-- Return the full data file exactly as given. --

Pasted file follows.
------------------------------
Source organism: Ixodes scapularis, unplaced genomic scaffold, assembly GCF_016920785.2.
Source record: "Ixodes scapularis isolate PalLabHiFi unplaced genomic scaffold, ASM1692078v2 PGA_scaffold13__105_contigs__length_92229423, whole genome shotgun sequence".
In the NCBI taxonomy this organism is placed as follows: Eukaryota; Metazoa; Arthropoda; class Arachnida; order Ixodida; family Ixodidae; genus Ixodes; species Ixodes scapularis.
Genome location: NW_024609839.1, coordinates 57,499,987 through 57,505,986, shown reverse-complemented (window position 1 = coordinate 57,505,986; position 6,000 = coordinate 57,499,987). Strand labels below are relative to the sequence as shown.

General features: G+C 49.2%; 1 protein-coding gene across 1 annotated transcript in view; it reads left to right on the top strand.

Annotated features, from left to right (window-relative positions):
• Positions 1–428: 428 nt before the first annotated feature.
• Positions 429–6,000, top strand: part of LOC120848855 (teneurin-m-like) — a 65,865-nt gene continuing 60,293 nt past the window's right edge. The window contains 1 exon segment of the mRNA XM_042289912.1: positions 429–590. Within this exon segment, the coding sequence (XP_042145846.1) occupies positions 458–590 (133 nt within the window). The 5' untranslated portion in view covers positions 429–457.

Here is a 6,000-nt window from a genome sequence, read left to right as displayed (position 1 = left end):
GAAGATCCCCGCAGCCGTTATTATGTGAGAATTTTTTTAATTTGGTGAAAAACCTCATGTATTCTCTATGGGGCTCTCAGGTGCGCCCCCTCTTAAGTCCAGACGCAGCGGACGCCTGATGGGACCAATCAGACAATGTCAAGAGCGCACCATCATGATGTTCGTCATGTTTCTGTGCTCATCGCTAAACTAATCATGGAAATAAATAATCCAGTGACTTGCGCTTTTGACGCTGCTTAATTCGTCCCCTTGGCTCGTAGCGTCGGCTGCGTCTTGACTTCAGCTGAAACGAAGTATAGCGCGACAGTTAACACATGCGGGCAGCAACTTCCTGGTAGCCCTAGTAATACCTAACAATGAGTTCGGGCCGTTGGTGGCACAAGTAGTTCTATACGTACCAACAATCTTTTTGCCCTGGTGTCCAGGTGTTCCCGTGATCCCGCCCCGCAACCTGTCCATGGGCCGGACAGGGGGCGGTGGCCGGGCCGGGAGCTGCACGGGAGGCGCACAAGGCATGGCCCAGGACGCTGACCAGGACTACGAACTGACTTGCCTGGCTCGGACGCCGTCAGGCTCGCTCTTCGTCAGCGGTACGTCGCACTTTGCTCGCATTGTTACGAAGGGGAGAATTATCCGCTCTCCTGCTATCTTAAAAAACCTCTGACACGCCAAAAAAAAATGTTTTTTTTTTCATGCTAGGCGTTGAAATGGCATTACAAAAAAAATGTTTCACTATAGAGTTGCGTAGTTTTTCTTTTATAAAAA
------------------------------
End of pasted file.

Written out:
Source organism: Ixodes scapularis, unplaced genomic scaffold, assembly GCF_016920785.2.
Source record: "Ixodes scapularis isolate PalLabHiFi unplaced genomic scaffold, ASM1692078v2 PGA_scaffold13__105_contigs__length_92229423, whole genome shotgun sequence".
In the NCBI taxonomy this organism is placed as follows: Eukaryota; Metazoa; Arthropoda; class Arachnida; order Ixodida; family Ixodidae; genus Ixodes; species Ixodes scapularis.
Genome location: NW_024609839.1, coordinates 57,499,987 through 57,505,986, shown reverse-complemented (window position 1 = coordinate 57,505,986; position 6,000 = coordinate 57,499,987). Strand labels below are relative to the sequence as shown.

General features: G+C 49.2%; 1 protein-coding gene across 1 annotated transcript in view; it reads left to right on the top strand.

Annotated features, from left to right (window-relative positions):
• Positions 1–428: 428 nt before the first annotated feature.
• Positions 429–6,000, top strand: part of LOC120848855 (teneurin-m-like) — a 65,865-nt gene continuing 60,293 nt past the window's right edge. The window contains 1 exon segment of the mRNA XM_042289912.1: positions 429–590. Within this exon segment, the coding sequence (XP_042145846.1) occupies positions 458–590 (133 nt within the window). The 5' untranslated portion in view covers positions 429–457.

Here is a 6,000-nt window from a genome sequence, read left to right as displayed (position 1 = left end):
GAAGATCCCCGCAGCCGTTATTATGTGAGAATTTTTTTAATTTGGTGAAAAACCTCATGTATTCTCTATGGGGCTCTCAGGTGCGCCCCCTCTTAAGTCCAGACGCAGCGGACGCCTGATGGGACCAATCAGACAATGTCAAGAGCGCACCATCATGATGTTCGTCATGTTTCTGTGCTCATCGCTAAACTAATCATGGAAATAAATAATCCAGTGACTTGCGCTTTTGACGCTGCTTAATTCGTCCCCTTGGCTCGTAGCGTCGGCTGCGTCTTGACTTCAGCTGAAACGAAGTATAGCGCGACAGTTAACACATGCGGGCAGCAACTTCCTGGTAGCCCTAGTAATACCTAACAATGAGTTCGGGCCGTTGGTGGCACAAGTAGTTCTATACGTACCAACAATCTTTTTGCCCTGGTGTCCAGGTGTTCCCGTGATCCCGCCCCGCAACCTGTCCATGGGCCGGACAGGGGGCGGTGGCCGGGCCGGGAGCTGCACGGGAGGCGCACAAGGCATGGCCCAGGACGCTGACCAGGACTACGAACTGACTTGCCTGGCTCGGACGCCGTCAGGCTCGCTCTTCGTCAGCGGTACGTCGCACTTTGCTCGCATTGTTACGAAGGGGAGAATTATCCGCTCTCCTGCTATCTTAAAAAACCTCTGACACGCCAAAAAAAAATGTTTTTTTTTTCATGCTAGGCGTTGAAATGGCATTACAAAAAAAATGTTTCACTATAGAGTTGCGTAGTTTTTCTTTTATAAAAA